Women Artists of the Nineteenth Century

I want to thank everyone who responded to my inquiry on my blog and on Facebook. It is unfortunate there are no monographs on these women. In fairness to those who didn’t get the names to all of them correct, only a handful of these artists were known to me—the rest I found during my research into 19th Century women artists.

The images of the last post from top to bottom. Here are the names of the artists…

Marie Bashkirtseff 1860-1884 Ukrainian/ Russian, studied with Jules Lepage and Tony Robert Fleury

Louise Abbéma 1858-1927 French, studied with Carolus Duran


Eleanor Fortescue-Brickdale 1872 – 1945 English, studied with Herbert Bone at the Royal Academy

Juana Romani 1869-1924 Italian, studied with Jean Jacques Henner and Ferdinand Roybet in Paris


Maria Martinetti 1864-1921 Italian, studied at the Academy of Fine Arts in Rome with Gustavo Simoni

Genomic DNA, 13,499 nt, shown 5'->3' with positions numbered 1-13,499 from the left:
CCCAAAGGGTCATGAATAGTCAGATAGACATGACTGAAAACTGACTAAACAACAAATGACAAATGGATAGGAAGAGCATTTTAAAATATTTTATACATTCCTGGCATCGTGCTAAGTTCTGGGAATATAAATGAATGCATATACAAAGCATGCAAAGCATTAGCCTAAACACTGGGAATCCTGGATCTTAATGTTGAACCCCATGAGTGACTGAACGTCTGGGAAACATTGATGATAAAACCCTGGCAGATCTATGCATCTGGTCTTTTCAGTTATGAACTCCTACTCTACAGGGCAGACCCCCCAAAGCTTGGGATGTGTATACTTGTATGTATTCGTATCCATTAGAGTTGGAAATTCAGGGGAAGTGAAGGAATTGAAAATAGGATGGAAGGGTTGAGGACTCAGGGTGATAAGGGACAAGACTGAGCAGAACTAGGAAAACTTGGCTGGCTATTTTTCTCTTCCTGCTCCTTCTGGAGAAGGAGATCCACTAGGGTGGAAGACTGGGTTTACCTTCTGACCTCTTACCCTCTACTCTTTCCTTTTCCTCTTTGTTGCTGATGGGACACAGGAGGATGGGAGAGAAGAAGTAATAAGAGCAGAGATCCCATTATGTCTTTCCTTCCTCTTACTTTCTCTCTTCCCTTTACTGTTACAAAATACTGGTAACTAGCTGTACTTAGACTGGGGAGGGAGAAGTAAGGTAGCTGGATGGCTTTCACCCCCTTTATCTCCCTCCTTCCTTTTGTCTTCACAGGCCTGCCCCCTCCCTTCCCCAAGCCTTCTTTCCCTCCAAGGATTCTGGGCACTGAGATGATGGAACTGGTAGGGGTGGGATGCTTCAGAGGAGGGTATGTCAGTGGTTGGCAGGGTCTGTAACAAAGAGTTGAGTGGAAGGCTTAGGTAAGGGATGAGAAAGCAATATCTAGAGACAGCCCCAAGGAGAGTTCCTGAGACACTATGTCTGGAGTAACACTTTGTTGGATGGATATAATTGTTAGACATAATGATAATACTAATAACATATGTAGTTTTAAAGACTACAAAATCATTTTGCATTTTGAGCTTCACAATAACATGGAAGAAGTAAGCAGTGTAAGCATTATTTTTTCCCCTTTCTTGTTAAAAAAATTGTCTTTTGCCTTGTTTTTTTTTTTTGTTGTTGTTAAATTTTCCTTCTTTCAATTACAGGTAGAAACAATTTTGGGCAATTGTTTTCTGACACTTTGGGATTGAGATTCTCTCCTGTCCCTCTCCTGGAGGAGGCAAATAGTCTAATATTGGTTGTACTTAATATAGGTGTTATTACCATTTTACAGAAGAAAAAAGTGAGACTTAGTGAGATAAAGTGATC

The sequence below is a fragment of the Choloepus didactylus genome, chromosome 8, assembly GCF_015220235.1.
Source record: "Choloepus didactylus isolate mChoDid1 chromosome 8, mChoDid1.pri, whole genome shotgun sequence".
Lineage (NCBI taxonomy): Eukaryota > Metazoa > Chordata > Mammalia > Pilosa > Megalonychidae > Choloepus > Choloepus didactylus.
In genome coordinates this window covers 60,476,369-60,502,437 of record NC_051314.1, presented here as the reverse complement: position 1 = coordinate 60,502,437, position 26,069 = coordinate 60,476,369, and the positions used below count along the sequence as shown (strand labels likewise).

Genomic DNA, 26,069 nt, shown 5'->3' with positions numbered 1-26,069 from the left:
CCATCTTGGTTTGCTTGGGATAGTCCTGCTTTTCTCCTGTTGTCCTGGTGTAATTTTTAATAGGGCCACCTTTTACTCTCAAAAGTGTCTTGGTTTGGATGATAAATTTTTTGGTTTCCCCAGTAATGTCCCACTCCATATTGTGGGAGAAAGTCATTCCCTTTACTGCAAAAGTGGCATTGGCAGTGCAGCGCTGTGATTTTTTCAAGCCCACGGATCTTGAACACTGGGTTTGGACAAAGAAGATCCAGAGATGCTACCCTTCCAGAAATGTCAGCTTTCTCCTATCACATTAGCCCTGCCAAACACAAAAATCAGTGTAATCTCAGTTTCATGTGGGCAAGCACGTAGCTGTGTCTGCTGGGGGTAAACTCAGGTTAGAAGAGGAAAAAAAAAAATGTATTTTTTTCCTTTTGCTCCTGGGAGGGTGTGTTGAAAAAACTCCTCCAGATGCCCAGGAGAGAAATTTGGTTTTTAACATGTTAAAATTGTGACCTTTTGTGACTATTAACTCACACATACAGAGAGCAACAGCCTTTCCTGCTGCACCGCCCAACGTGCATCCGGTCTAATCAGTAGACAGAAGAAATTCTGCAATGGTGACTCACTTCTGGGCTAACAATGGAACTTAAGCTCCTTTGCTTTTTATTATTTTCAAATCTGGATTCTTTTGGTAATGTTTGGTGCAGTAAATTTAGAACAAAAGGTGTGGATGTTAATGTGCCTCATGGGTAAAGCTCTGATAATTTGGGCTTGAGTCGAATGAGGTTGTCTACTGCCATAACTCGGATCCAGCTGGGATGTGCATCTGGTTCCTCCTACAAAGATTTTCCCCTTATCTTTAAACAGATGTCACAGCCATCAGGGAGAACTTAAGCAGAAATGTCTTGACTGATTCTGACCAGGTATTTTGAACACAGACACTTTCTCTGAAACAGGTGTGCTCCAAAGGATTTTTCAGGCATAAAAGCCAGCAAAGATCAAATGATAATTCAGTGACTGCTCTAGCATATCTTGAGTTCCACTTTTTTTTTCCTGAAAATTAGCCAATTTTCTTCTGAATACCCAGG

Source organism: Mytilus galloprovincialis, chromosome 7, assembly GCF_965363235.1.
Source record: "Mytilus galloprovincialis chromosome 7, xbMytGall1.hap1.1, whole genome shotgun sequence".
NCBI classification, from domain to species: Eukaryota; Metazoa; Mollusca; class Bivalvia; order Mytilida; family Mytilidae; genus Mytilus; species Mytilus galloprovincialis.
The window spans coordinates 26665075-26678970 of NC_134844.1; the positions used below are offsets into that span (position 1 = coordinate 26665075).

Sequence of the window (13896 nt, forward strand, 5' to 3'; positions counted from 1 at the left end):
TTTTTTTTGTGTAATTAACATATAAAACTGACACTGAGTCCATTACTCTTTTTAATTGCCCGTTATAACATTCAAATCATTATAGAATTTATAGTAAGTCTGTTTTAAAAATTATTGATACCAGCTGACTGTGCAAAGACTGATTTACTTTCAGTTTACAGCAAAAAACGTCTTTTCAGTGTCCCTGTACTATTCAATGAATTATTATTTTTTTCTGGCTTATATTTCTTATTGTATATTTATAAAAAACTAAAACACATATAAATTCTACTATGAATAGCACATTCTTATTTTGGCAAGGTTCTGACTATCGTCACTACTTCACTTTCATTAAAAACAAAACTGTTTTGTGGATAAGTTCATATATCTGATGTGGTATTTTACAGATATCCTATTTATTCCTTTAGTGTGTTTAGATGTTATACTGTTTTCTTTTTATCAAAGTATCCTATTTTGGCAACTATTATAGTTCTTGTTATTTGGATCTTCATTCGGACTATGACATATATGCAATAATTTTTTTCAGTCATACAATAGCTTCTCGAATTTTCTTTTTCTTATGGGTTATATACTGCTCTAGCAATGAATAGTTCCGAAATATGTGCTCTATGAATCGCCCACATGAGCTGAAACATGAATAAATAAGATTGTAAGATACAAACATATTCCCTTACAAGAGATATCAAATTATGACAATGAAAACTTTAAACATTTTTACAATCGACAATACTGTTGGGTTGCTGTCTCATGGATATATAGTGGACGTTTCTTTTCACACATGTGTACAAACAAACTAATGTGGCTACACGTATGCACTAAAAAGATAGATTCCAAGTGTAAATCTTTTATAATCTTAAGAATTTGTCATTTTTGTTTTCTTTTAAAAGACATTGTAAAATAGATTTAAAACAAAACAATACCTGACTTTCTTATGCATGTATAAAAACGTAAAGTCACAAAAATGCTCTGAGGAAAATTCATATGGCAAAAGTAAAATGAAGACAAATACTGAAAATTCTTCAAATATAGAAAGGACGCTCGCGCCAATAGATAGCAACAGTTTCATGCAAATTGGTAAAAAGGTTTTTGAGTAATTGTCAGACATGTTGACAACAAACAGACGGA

Marie Aimée Elaine Lucas-Robiquet 1858 – 1959 Normandy, studied with Félix-Joseph Barrias.


Sarah Stilwell Weber 1878-1939 American, studied with Howard Pyle

Anna Bilinska Bohdanowiczowa 1857-1893 Polish, studied with Rodolphe Julian

Marguerite Stuber Pearson 1898-1978 American, studied with Edmund Tarbell

A Brief History of 19th & 20th Century Outdoor Painting


Armand Cabrera


Prior to the 19th Century, landscape painting was used as the basis for allegorical and narrative themes. The landscape was idealized. Jacob van Ruysdael and Claude Lorrain captured effects of perspective and atmosphere. However; their paintings were composed much like a set designer would create a backdrop for a theater production. For these artists, outdoor painting was confined to sketches or preliminary studies for reference.